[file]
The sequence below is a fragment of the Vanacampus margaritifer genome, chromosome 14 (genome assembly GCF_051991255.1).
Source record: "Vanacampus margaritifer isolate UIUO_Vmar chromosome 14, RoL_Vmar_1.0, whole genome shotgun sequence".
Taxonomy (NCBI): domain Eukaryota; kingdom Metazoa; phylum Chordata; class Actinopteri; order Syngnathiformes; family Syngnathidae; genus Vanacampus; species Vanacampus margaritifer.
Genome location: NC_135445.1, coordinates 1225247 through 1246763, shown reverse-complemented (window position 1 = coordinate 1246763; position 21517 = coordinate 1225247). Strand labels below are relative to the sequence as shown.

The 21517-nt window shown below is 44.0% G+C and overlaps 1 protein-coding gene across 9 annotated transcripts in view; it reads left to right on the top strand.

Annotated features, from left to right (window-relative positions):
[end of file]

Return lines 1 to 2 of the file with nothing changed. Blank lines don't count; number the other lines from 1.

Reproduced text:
The sequence below is a fragment of the Vanacampus margaritifer genome, chromosome 14 (genome assembly GCF_051991255.1).
Source record: "Vanacampus margaritifer isolate UIUO_Vmar chromosome 14, RoL_Vmar_1.0, whole genome shotgun sequence".